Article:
Monday, February 25, 2008

the struggle goes both ways

An unfortunate side effect of hanging or poisoning a man is that his organs go sour before they can be transplanted. Death-row inmates have repeatedly asked to donate their organs, but their requests are always denied. The simple reason is that execution generally ruins organs before they can be harvested. By the time you cut someone down from the gallows or pronounce the injection lethal, the heart and lungs will have thumped and puffed for the last time. Soon after, the kidneys start rotting, and before long nothing is useful but the corneas. Even with beheading— still practiced in Saudi Arabia—the heart and lungs probably wouldn’t make it, says Douglas Hanto, chief transplant surgeon at Beth Israel Deaconess Medical Center in Boston. But by using what the bioethicist Arthur Caplan calls “the Mayan Protocol”—a term derived from the ancient Mayan practice of vivisecting their human sacrifices—the removal of organs would itself be the method of execution. If this sounds inhumane, compare it to current practices: botched hangings, painfully long gassings, and messy electrocutions. Removal of the heart, lungs, and kidneys (under anesthesia, of course) would kill every time, without an instant of pain. So far, the organs of all criminals executed in the United States have stayed with their original owners. Consider the loss. Someone died waiting for that killer’s heart. Two died waiting for his kidneys, and two more suffocated for lack of his lungs. The liver, split two ways, could have saved two babies. Take the hair, bone, skin, ligaments, and fluids for grafts and transfusions, and all that’s left of the donor’s body could be shuffled off into a very petite coffin indeed. The inmate could allow nearly a dozen people to live, in exchange for a body he wouldn’t be around to enjoy anyway. The math says we should encourage death-row organ donation.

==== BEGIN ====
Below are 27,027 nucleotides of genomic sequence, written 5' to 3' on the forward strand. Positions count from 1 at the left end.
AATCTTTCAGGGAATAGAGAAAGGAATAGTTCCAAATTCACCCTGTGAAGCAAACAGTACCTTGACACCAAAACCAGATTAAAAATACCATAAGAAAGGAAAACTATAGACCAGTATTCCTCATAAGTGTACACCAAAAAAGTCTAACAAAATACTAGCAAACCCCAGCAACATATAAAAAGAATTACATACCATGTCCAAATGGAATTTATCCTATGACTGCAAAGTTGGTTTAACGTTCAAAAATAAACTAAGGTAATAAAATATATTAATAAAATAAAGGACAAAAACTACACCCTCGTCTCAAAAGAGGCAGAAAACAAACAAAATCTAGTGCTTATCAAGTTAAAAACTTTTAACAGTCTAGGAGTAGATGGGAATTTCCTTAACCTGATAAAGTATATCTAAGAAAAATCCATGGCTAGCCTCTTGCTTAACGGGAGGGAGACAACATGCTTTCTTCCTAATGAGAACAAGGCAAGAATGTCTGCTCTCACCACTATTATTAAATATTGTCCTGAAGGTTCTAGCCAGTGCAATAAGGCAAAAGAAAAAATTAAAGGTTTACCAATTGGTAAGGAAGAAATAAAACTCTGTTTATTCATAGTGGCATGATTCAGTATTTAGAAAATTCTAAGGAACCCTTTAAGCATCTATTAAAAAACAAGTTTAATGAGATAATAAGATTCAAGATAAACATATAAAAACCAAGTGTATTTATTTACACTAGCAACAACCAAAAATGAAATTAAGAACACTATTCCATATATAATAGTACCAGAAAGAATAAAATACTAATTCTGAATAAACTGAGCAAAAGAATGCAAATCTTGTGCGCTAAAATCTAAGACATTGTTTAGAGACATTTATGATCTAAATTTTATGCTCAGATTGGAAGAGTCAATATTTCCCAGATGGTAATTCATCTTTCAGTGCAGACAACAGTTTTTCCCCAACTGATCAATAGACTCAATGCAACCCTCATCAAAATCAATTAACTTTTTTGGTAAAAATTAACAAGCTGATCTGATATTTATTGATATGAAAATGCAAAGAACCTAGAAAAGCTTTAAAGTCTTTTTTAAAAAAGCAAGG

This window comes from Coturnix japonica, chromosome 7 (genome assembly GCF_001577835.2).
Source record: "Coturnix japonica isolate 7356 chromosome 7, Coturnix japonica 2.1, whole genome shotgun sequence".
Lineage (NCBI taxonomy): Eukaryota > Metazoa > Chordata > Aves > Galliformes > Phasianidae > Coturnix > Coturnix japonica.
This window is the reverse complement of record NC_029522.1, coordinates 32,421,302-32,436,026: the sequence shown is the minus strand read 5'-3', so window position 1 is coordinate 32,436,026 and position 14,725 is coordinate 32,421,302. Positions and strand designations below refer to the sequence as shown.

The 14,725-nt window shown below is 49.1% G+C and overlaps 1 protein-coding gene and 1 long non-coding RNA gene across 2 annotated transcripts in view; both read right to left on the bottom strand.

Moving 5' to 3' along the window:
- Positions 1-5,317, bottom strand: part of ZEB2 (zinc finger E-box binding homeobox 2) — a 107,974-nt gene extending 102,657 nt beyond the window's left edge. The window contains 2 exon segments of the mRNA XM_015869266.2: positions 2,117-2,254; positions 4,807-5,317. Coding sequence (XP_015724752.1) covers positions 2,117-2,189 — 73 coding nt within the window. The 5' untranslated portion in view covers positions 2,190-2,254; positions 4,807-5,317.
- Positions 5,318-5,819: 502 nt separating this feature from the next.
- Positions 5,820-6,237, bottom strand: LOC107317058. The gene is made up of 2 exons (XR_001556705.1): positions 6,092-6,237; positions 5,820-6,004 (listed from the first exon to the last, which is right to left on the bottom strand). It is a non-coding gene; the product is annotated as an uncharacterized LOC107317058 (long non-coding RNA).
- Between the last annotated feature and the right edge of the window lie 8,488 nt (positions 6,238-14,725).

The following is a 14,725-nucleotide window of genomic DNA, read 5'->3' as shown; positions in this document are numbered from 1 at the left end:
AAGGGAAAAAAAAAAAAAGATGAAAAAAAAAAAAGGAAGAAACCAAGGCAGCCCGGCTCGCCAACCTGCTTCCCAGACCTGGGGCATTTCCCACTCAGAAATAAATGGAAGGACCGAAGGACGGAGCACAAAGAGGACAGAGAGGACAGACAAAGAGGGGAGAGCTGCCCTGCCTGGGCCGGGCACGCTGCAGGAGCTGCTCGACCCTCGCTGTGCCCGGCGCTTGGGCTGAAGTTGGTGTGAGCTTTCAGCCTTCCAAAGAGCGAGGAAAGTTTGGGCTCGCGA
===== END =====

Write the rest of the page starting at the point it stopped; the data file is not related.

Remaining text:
But medical ethics, which bars doctors from murdering patients, says we cannot. Physicians have come out strongly against participating in capital punishment, even to administer anesthesia or find a vein for lethal injection. The result: inaccurate injections, and a sometime torturous demise for the condemned. And the fraternity of surgeons is quite attached to its cardinal directive in vital-organ-transplant ethics, the aptly named “dead-donor rule.” They will not take the lungs of someone still using them.

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angela said...

best quote of the article: Plus, the medicalization of execution would creep everyone out.

katie t. said...

haha, yeah that's pretty much the reason for all the hubbub about it